Italian methods of cooking greens
the following recipe is from rachel roddy. she is a lovely english woman who has lived in rome with her family for several years… she writes for the guardian about food, has 2 beautiful cook books and can be found on instagram @rachelaliceroddy.
although i have been making ripassati for many years… and with many vegetables… her words are by far the most poetic.
and remember, if you don’t have all the ingredients you can improvise.
Broccoli ripassati is hardly a recipe – more a technique, which, although simple, requires a bit of attention. First, forgive me for stating the obvious: in choosing the broccoli, it should be bright, with a tight juicy look. If it is limp, with the sort of suffering look I excel at, buy something else.
Once trimmed, the florets need to be boiled in well-salted water until tender: save squeaks for another recipe and al dente for the pasta. Extra virgin olive oil is important, it should be of good flavour, and you should use a generous amount of it. Warm the oil slowly and patiently over a low flame, so the flavour of the garlic and the chilli really have a chance to infuse the oil. The scent will curl up seductively. You could also melt an anchovy or three into the mix. Important, too, is the broccoli cooking water (and later the pasta cooking water) , a little of which is carried into the vegetable pan where it emulsifies with the oil and contributes to the creaminess of the final dish.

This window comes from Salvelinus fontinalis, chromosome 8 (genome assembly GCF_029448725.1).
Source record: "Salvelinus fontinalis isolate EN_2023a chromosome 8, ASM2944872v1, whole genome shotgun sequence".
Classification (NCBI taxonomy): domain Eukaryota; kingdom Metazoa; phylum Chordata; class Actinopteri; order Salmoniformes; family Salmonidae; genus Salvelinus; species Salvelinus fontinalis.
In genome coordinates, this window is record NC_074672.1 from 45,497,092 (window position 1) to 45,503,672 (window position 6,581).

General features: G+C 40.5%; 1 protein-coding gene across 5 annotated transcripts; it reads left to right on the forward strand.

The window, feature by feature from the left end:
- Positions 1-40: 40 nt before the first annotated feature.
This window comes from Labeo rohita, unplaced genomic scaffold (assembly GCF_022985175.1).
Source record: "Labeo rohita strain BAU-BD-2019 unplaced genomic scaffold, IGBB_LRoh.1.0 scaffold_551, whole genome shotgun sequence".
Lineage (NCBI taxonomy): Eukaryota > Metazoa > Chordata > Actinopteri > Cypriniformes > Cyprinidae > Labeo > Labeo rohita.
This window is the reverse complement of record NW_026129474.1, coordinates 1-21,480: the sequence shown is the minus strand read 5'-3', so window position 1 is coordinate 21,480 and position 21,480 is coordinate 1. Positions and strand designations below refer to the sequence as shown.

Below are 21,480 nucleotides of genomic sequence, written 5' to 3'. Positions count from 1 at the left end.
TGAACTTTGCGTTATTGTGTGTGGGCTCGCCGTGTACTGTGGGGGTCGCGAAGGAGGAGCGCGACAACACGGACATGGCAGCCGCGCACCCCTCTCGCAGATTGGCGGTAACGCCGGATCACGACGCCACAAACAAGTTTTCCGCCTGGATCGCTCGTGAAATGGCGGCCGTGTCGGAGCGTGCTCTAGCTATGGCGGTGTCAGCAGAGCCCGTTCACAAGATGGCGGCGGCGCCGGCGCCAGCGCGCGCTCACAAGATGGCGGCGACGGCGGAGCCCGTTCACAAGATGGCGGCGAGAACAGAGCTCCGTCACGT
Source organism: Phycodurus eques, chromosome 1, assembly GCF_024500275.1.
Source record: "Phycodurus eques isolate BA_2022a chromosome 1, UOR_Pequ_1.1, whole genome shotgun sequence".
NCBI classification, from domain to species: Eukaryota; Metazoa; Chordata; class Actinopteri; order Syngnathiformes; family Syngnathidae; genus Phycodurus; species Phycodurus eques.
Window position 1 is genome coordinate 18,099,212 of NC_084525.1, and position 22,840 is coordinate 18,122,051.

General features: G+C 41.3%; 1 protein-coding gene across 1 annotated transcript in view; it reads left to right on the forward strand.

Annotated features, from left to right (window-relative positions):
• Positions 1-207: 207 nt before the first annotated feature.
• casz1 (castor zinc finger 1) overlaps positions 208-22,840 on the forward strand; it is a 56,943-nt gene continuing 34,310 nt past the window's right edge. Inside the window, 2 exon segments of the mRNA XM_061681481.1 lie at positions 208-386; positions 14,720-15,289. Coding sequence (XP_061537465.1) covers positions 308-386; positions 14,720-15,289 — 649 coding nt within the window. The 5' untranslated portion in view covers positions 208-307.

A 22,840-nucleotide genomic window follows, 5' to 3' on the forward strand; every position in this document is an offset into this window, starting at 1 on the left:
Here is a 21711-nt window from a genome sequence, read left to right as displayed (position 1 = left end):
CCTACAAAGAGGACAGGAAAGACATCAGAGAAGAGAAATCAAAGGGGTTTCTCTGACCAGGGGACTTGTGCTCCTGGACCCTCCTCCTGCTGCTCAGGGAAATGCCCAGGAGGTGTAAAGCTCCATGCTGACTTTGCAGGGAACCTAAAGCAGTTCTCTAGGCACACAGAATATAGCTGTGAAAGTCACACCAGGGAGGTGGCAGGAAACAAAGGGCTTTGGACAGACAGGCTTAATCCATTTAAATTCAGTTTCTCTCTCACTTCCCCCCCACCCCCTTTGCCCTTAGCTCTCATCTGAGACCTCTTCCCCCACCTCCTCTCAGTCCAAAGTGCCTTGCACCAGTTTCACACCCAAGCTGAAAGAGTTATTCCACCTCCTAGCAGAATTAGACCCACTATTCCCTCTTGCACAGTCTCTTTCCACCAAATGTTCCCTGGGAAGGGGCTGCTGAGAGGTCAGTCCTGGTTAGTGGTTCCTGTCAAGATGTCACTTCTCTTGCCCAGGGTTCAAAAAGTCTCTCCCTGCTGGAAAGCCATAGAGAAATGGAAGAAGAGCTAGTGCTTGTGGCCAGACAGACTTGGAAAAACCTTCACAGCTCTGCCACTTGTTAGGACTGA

It is this soft creaminess that makes broccoli ripasatti such a good companion for pasta, a dish that appeals to almost everyone – even those who claim to dislike broccoli. Pasta and broccoli can be topped with a spoonful of ricotta, some anchovy breadcrumbs, or a handful of olives and capers. Romans usually serve broccoli ripassati as a con torno (side dish) with meat – especially sausages – but it is quite delicious enough to eat on its own. I also like it piled on garlic‑rubbed toast, possibly topped with a fried egg.